VAT case #847
What were the facts of the case?
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Mr. X owns four companies which all traded from the premises company A owns.
Company B, C and D all entered into lease agreements with company A, and company A issued tax invoices for all the rentals owing under the leases.
Company B paid its rent to A, but C and D didn't actually use the space.
They had no employees, didn't pay any rent and didn't claim the VAT shown on the tax invoices from company A.
SARS issued an assessment, despite no payment
SARS held that company A should've declared VAT on the rent due, but not paid, by C and D.
It issued an assessment for close to R1 million in penalties and over R200 000 in interest.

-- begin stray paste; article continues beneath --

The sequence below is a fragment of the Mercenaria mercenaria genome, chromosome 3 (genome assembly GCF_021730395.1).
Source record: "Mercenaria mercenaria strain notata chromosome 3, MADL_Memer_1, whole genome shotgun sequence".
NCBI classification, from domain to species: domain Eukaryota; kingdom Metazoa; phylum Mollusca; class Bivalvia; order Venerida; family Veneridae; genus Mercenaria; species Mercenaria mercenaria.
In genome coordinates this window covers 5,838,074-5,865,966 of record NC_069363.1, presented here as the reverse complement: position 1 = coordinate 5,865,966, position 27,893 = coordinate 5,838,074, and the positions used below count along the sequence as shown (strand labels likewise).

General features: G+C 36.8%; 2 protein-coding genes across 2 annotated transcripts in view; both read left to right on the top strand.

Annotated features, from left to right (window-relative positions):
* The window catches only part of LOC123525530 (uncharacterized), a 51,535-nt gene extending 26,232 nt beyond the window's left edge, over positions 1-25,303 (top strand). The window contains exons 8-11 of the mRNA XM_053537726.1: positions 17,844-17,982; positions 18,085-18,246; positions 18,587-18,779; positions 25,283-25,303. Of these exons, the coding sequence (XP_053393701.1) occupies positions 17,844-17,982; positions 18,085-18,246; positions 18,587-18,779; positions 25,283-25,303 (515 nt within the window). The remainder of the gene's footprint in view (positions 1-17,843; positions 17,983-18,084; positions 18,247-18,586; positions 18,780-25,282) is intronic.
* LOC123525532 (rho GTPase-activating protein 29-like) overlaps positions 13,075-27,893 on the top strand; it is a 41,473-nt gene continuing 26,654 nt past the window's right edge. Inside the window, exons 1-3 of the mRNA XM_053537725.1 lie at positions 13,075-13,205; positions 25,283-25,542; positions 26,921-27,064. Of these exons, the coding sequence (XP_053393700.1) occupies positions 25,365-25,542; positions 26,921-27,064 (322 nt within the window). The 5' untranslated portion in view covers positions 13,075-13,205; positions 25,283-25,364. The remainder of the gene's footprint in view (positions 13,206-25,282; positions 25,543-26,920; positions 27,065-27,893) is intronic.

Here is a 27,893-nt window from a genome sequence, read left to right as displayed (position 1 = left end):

What happened next?
The vendor appealed, but the Tax Court dismissed it on the ground that when A issued the tax invoices, a supply took place, and it didn't matter if A enforced payment of the rentals or not.
It also stated that even though C and D didn't claim input tax, this didn't excuse A from declaring output tax on the rent.
What can you learn from this case?
There are 4 lessons you can learn from this case. They are:
You must account for VAT as soon as supply takes place;
Declare output tax on intercompany charges;
. Don't just ignore tax invoices; and
Be careful how you treat intercompany expenses.
*To learn each of those points in more detail, get out your Practical VAT Loose Leaf Service
handbook and page over to chapter I 15: Intercompany expenses and VAT: AT Case Law #847,
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